The UK has a problem with productivity in particular, that is work efficiency in general.

    This has nothing to do with political orientations (left or right). This has to do with poor standards in work efficency.

    Note also that France outperforms the USA & is well ahead compared to the rest of the G7.

  • Kodiak

    More figures related to some clichés:

    Workdays lost further to strikes per 1.000 staff (annual average for 1998 until 2001, in days):

    Denmark 462
    Spain 173
    Norway 95
    Ireland 83
    Italy 39
    France 37
    UK 15
    The Netherlands 6
    Germany 1


    A quote by Jean-Cyril Spinetta, Head of AirFrance:

    “Quand je nous regarde, je me désole. Quand je vois les autres, je me console”.

    In English: “I feel sorry when I look at home. But I find great comfort when I look at our neighbours”.

  • Scott


    If you have access, you might also check days lost to ‘sickness.’ I read recently (I believe in the New York Times) that in Sweden, approximately 1 in 6 workers is out ‘sick’ on any given day.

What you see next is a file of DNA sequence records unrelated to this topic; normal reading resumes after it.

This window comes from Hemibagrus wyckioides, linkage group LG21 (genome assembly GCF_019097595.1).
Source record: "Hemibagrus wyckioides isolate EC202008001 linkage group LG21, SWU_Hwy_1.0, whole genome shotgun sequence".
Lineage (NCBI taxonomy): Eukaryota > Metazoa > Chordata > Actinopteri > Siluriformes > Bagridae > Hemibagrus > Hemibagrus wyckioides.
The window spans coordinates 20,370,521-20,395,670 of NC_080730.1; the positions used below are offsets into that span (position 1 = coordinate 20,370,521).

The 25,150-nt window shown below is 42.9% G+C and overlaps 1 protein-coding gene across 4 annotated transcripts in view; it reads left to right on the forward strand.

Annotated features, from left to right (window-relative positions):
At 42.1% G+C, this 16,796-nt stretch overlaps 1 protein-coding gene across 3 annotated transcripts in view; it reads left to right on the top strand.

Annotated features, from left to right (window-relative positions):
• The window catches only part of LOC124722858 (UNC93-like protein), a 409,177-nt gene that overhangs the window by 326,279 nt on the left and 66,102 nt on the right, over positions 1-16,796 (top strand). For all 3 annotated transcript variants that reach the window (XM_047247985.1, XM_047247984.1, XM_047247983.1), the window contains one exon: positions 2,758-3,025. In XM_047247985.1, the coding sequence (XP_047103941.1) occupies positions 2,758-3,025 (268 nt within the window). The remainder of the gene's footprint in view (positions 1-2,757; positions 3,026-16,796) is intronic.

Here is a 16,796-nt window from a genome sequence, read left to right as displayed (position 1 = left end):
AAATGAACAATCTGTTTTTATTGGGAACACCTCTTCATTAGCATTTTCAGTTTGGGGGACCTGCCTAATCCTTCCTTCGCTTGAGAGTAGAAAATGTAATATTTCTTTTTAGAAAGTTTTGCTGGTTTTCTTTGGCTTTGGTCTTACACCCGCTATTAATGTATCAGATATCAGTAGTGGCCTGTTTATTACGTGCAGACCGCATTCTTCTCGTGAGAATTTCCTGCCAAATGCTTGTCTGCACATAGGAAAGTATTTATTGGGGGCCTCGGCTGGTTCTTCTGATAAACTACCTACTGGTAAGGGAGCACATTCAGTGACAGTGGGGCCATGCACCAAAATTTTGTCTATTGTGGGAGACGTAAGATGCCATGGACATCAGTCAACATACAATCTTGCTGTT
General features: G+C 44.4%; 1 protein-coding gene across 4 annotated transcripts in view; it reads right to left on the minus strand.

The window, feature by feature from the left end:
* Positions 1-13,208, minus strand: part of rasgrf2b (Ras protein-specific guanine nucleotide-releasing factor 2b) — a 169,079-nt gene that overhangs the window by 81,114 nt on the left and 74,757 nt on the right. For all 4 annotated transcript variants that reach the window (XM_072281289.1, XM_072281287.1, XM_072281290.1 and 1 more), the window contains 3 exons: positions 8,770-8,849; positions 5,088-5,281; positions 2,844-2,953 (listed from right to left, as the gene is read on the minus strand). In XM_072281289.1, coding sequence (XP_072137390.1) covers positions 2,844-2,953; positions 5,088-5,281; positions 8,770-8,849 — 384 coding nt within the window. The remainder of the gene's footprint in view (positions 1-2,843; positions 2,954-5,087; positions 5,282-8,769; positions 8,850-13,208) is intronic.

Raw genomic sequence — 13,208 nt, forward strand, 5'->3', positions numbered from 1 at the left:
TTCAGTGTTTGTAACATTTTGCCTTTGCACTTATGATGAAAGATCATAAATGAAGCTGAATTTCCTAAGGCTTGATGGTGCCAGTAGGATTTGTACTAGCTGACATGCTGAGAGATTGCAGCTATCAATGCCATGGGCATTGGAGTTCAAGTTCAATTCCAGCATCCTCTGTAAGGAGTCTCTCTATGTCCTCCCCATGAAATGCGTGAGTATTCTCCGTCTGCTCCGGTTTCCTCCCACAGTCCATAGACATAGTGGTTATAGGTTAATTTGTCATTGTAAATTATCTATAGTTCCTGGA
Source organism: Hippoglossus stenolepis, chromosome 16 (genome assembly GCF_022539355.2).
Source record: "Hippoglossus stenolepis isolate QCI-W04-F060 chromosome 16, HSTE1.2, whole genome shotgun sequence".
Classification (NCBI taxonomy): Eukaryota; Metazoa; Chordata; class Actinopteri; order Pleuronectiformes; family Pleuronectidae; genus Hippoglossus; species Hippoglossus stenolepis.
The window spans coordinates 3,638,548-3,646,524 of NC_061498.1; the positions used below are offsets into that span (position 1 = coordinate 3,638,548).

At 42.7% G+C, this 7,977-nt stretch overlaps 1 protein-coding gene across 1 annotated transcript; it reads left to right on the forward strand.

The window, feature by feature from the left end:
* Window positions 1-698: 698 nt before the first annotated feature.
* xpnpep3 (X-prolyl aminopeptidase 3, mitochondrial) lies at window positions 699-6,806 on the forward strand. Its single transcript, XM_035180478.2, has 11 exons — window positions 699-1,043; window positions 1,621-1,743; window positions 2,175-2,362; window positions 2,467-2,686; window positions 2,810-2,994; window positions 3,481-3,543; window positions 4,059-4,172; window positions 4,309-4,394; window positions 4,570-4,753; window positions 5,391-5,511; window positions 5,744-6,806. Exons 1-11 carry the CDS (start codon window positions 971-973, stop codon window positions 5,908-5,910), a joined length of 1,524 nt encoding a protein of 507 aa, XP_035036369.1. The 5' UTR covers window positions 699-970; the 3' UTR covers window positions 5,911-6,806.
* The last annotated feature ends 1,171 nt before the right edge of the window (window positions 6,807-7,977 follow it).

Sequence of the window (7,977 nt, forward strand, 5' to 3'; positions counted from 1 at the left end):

I think the FR economy is much more agile than the Nordic systems, which overly rely on guest workers (care to draw any allusions to somewhere else). However, the state (i.e. public sector) is too big.

    As for immigration and rising fertility helping a future France, well, that is just what was suggested by the report. The problem with relying on rising fertility is that it goes against trend. Immigration is great, except from what I can see, the most recent sets of immigrants to France are not assimilating well as Frenchmen.

  • Kodiak


    1/ Average annual hours worked per employee in 2000 (hours lost to sickness, strike & bank holidays are taken into account):

    Switzerland 1856
    USA 1824
    UK 1785
    France 1780
    Italy 1746
    Belgium 1740
    Germany 1683
    The Netherlands 1652

    Haven’t found the figures for Sweden.


    2/ “(…) the (FRENCH) state (i.e. public sector) is too big”

    Too big compared to what?
    How do you measure State size?
    Even if you could, are you sure you don’t forget the most relevant dimension: the kind of Society people want >>> micro State or powerful State.


    3/ ” (…) the most recent sets of immigrants to France are not assimilating well as Frenchmen”

    French people don’t have to be assimilated (to what?): they’re French citizens.

    As for “the most recent sets of immigrants” they are indeed not very well assimilated, by mere definition.
    What you’re saying is a tautology.
    What was the point?

  • Kodiak,

    More completely fabricated statistics from UNESCO?

  • Kodiak


    More deliciously sophisticated answers from Samizdata?